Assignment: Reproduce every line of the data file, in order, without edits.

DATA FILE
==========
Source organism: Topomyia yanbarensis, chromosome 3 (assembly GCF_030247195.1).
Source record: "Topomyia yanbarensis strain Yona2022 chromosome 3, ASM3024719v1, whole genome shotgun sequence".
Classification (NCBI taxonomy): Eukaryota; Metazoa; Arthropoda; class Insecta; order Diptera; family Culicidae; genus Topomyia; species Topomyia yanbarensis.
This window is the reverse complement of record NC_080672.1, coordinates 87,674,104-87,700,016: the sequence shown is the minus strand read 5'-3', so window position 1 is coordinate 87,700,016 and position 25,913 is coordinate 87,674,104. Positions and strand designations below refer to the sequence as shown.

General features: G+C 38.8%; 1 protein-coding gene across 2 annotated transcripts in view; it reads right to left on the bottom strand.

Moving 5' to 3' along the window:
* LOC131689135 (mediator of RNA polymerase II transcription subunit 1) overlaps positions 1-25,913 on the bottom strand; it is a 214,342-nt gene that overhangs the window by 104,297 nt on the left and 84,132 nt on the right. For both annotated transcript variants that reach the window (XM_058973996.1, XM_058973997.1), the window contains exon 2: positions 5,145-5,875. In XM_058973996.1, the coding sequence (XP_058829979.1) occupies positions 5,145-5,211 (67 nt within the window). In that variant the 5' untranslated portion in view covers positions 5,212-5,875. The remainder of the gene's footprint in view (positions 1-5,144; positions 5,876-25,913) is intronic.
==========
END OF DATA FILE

Source organism: Topomyia yanbarensis, chromosome 3 (assembly GCF_030247195.1).
Source record: "Topomyia yanbarensis strain Yona2022 chromosome 3, ASM3024719v1, whole genome shotgun sequence".
Classification (NCBI taxonomy): Eukaryota; Metazoa; Arthropoda; class Insecta; order Diptera; family Culicidae; genus Topomyia; species Topomyia yanbarensis.
This window is the reverse complement of record NC_080672.1, coordinates 87,674,104-87,700,016: the sequence shown is the minus strand read 5'-3', so window position 1 is coordinate 87,700,016 and position 25,913 is coordinate 87,674,104. Positions and strand designations below refer to the sequence as shown.

General features: G+C 38.8%; 1 protein-coding gene across 2 annotated transcripts in view; it reads right to left on the bottom strand.

Moving 5' to 3' along the window:
* LOC131689135 (mediator of RNA polymerase II transcription subunit 1) overlaps positions 1-25,913 on the bottom strand; it is a 214,342-nt gene that overhangs the window by 104,297 nt on the left and 84,132 nt on the right. For both annotated transcript variants that reach the window (XM_058973996.1, XM_058973997.1), the window contains exon 2: positions 5,145-5,875. In XM_058973996.1, the coding sequence (XP_058829979.1) occupies positions 5,145-5,211 (67 nt within the window). In that variant the 5' untranslated portion in view covers positions 5,212-5,875. The remainder of the gene's footprint in view (positions 1-5,144; positions 5,876-25,913) is intronic.